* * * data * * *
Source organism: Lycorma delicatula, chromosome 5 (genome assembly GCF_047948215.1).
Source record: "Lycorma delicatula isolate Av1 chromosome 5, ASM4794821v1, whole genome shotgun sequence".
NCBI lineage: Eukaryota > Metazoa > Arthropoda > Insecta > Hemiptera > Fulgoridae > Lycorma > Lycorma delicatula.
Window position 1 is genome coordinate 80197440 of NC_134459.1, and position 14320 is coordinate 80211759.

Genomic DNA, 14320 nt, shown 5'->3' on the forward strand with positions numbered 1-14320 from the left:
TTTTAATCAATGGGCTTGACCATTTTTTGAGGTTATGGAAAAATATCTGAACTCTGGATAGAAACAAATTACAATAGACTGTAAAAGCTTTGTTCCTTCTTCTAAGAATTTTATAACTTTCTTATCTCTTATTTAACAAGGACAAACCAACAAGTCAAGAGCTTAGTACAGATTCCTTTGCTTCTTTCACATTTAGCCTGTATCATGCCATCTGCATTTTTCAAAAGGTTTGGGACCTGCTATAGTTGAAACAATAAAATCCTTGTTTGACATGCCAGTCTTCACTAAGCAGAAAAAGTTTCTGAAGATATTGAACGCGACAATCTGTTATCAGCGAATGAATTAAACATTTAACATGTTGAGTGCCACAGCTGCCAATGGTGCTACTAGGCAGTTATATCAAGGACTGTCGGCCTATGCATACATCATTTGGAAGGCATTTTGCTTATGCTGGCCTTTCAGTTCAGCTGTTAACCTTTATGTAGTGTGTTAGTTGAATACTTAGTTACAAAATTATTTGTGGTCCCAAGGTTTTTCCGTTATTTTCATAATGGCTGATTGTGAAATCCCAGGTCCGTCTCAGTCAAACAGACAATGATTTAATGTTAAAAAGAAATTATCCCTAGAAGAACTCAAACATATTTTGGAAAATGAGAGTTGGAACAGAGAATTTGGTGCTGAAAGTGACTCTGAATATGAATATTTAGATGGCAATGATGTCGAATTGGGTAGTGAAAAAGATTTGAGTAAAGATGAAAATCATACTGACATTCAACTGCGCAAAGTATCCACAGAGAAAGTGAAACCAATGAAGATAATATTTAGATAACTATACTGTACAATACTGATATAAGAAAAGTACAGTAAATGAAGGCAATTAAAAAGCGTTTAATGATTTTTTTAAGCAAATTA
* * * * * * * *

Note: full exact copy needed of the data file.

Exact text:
Source organism: Lycorma delicatula, chromosome 5 (genome assembly GCF_047948215.1).
Source record: "Lycorma delicatula isolate Av1 chromosome 5, ASM4794821v1, whole genome shotgun sequence".
NCBI lineage: Eukaryota > Metazoa > Arthropoda > Insecta > Hemiptera > Fulgoridae > Lycorma > Lycorma delicatula.
Window position 1 is genome coordinate 80197440 of NC_134459.1, and position 14320 is coordinate 80211759.

Genomic DNA, 14320 nt, shown 5'->3' on the forward strand with positions numbered 1-14320 from the left:
TTTTAATCAATGGGCTTGACCATTTTTTGAGGTTATGGAAAAATATCTGAACTCTGGATAGAAACAAATTACAATAGACTGTAAAAGCTTTGTTCCTTCTTCTAAGAATTTTATAACTTTCTTATCTCTTATTTAACAAGGACAAACCAACAAGTCAAGAGCTTAGTACAGATTCCTTTGCTTCTTTCACATTTAGCCTGTATCATGCCATCTGCATTTTTCAAAAGGTTTGGGACCTGCTATAGTTGAAACAATAAAATCCTTGTTTGACATGCCAGTCTTCACTAAGCAGAAAAAGTTTCTGAAGATATTGAACGCGACAATCTGTTATCAGCGAATGAATTAAACATTTAACATGTTGAGTGCCACAGCTGCCAATGGTGCTACTAGGCAGTTATATCAAGGACTGTCGGCCTATGCATACATCATTTGGAAGGCATTTTGCTTATGCTGGCCTTTCAGTTCAGCTGTTAACCTTTATGTAGTGTGTTAGTTGAATACTTAGTTACAAAATTATTTGTGGTCCCAAGGTTTTTCCGTTATTTTCATAATGGCTGATTGTGAAATCCCAGGTCCGTCTCAGTCAAACAGACAATGATTTAATGTTAAAAAGAAATTATCCCTAGAAGAACTCAAACATATTTTGGAAAATGAGAGTTGGAACAGAGAATTTGGTGCTGAAAGTGACTCTGAATATGAATATTTAGATGGCAATGATGTCGAATTGGGTAGTGAAAAAGATTTGAGTAAAGATGAAAATCATACTGACATTCAACTGCGCAAAGTATCCACAGAGAAAGTGAAACCAATGAAGATAATATTTAGATAACTATACTGTACAATACTGATATAAGAAAAGTACAGTAAATGAAGGCAATTAAAAAGCGTTTAATGATTTTTTTAAGCAAATTA